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Preliminary minutes, LA IETF

From: Jim Whitehead <ejw@ics.uci.edu>
Date: Wed, 22 Apr 1998 15:23:38 -0700
Message-ID: <01BD6E02.A0BD6A80.ejw@ics.uci.edu>
To: "'WEBDAV WG'" <w3c-dist-auth@w3.org>
These are the preliminary minutes from the WebDAV WG meeting held at the LA 
IETF.  I'm a bit late on these due to WWW7, and I have to submit them this 
Friday.  If you have any comments, please submit them by the end of the day 
Thursday to get them into the official minutes.  I'll update the minutes on 
the WebDAV web site with any corrections after this date.

- Jim

--------------------------

Minutes
WEBDAV WG Meeting
Los Angeles IETF, April 2, 1998

A WEBDAV WG meeting was held at the Los Angeles IETF, on April 2, 1998, 
with approximately 45 people in attendance.  Jim Whitehead chaired the 
meeting, Rohit Khare, Del Jensen, and Jim Davis were notetakers. Final 
minutes were prepared by Jim Whitehead from these notes. The meeting began 
with a review of the agenda, followed by a presentation on WG status by Jim 
Whitehead. The WEBDAV Distributed Authoring Protocol document will be 
revised based on comments from the second working group last call,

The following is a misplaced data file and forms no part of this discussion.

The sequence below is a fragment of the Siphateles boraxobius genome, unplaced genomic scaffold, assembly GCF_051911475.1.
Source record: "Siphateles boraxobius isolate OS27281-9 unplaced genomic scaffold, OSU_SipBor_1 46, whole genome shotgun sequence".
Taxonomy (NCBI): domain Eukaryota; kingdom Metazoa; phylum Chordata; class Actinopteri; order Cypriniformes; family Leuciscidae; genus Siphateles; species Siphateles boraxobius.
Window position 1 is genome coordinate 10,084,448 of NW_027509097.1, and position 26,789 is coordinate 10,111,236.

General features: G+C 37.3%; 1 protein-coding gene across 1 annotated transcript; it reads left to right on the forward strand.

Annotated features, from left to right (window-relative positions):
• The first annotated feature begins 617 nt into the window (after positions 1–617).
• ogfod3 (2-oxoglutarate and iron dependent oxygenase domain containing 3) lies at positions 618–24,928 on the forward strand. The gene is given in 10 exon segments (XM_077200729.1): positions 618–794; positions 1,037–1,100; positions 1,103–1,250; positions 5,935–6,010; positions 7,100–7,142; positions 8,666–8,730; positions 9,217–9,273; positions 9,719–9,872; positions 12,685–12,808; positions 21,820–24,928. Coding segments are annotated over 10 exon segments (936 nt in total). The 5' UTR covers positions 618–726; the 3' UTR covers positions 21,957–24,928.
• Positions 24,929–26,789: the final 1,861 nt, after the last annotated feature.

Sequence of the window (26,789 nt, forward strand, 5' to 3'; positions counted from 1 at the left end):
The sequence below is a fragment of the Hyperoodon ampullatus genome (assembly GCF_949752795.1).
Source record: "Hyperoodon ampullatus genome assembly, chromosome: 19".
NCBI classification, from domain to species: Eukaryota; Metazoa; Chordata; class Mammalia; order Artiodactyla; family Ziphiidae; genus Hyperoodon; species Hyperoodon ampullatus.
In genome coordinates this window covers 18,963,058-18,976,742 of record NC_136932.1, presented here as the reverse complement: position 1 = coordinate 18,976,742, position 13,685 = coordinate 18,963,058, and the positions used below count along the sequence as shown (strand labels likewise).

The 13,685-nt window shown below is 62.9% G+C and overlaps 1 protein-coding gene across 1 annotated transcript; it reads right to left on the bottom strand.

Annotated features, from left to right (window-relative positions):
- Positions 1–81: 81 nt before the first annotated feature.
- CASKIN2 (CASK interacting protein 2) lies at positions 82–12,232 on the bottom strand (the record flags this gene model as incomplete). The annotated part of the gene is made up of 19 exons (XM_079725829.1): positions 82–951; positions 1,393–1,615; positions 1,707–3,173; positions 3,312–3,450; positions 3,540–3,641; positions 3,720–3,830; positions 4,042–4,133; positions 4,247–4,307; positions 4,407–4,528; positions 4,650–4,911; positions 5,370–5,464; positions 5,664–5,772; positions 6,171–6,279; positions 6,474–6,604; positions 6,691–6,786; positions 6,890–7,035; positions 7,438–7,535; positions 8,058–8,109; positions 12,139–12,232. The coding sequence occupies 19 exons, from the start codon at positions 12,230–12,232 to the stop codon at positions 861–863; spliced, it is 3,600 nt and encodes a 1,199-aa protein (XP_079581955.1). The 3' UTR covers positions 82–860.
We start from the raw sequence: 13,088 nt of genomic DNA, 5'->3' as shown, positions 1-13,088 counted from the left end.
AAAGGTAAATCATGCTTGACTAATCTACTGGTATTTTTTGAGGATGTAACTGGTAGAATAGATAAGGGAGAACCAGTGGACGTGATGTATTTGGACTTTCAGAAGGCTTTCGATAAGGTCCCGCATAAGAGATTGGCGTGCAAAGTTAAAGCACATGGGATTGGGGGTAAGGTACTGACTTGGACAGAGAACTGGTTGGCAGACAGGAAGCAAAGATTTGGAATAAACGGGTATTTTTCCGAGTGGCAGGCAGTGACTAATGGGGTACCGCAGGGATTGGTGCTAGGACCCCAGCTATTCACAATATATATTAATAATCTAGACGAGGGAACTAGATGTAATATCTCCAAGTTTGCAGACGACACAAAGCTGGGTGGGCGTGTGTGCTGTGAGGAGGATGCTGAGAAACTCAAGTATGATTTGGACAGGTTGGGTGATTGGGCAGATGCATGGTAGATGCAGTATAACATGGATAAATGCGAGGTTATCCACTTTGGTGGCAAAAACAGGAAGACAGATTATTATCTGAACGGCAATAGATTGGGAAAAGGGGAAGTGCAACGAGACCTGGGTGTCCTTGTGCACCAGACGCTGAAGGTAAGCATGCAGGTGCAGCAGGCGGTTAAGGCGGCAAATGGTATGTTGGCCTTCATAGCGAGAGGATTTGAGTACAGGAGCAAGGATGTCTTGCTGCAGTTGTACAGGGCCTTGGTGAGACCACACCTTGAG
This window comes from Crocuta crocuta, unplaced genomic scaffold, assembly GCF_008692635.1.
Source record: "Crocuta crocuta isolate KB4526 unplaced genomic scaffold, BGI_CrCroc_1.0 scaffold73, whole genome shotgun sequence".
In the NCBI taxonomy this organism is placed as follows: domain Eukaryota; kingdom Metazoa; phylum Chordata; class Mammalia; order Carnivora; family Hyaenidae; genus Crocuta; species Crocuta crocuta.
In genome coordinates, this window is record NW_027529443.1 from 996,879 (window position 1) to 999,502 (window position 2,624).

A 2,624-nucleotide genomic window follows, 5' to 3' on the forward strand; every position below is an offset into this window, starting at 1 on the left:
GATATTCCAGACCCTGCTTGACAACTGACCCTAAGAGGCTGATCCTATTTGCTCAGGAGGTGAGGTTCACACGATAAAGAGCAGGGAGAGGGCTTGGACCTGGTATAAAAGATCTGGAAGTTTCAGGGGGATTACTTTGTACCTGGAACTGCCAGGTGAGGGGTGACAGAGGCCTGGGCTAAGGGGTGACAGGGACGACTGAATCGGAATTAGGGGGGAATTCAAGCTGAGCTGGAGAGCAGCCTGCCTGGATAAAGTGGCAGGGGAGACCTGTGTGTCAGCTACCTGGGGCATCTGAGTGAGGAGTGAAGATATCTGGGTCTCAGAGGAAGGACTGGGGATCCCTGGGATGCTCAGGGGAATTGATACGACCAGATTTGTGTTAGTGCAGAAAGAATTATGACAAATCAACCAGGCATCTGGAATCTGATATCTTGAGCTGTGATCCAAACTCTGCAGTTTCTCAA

producing revision -08, and will be sent to the IESG for Last Call and 
review as soon as the -08 draft is in the Internet-Drafts directory. A 
WEBDAV interim working group meeting will take place June 15-17, 1998, in 
Redmond, WA, to discuss advanced collections functionality, versioning, and 
access control. Many thanks to Yaron Goland and Microsoft for hosting this 
meeting.

Following the WG status report, Keith Swenson, <kswenson@netscape.com>, 
<URL:http://people.netscape.com/kswenson/http_workflow>, gave a brief 
presentation on an HTTP-based workflow standardization effort that is just 
starting up. The purpose of this effort is develop an interoperability 
protocol for invoking and controlling an asynchronous process via HTTP. 
Elements of the protocol include simple process control (e.g., start, 
pause, resume), and the ability to start external systems, such as a backup 
process. A key element of the proposal is that it doesn't have to hold open 
a connection, since the initial design idea is to start a process, 
receiving in return an identifier URL for the process, which can then be 
used in subsequent operations. There will be an initial open meeting for 
interested participants on May 4, 5, 1998, in Costa Mesa, California. The 
group's initial goal is to release a preliminary specification in six